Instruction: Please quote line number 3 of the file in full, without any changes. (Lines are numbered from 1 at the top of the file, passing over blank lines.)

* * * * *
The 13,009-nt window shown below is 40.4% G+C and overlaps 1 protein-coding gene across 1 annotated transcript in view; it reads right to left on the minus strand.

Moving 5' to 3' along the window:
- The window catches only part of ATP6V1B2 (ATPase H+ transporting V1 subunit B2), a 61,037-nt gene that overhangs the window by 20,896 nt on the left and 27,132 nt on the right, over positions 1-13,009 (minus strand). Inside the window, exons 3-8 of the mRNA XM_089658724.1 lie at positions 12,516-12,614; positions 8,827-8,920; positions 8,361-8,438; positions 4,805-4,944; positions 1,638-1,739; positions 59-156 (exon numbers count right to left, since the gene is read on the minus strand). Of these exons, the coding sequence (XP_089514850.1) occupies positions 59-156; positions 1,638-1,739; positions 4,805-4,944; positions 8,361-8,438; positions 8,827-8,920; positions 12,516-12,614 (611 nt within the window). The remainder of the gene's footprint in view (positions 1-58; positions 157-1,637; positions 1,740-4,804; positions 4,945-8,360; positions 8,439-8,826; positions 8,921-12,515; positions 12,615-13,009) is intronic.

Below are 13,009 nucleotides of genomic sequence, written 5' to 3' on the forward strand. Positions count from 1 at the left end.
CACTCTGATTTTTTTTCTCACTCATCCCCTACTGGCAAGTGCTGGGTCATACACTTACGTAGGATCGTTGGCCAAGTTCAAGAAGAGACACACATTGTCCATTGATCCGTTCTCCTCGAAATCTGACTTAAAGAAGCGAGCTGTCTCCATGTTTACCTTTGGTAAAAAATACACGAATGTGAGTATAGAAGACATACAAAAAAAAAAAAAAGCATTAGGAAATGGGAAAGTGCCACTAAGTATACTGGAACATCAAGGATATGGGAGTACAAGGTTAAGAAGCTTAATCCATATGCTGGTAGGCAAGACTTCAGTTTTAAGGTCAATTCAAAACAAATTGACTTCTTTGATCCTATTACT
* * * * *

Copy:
- The window catches only part of ATP6V1B2 (ATPase H+ transporting V1 subunit B2), a 61,037-nt gene that overhangs the window by 20,896 nt on the left and 27,132 nt on the right, over positions 1-13,009 (minus strand). Inside the window, exons 3-8 of the mRNA XM_089658724.1 lie at positions 12,516-12,614; positions 8,827-8,920; positions 8,361-8,438; positions 4,805-4,944; positions 1,638-1,739; positions 59-156 (exon numbers count right to left, since the gene is read on the minus strand). Of these exons, the coding sequence (XP_089514850.1) occupies positions 59-156; positions 1,638-1,739; positions 4,805-4,944; positions 8,361-8,438; positions 8,827-8,920; positions 12,516-12,614 (611 nt within the window). The remainder of the gene's footprint in view (positions 1-58; positions 157-1,637; positions 1,740-4,804; positions 4,945-8,360; positions 8,439-8,826; positions 8,921-12,515; positions 12,615-13,009) is intronic.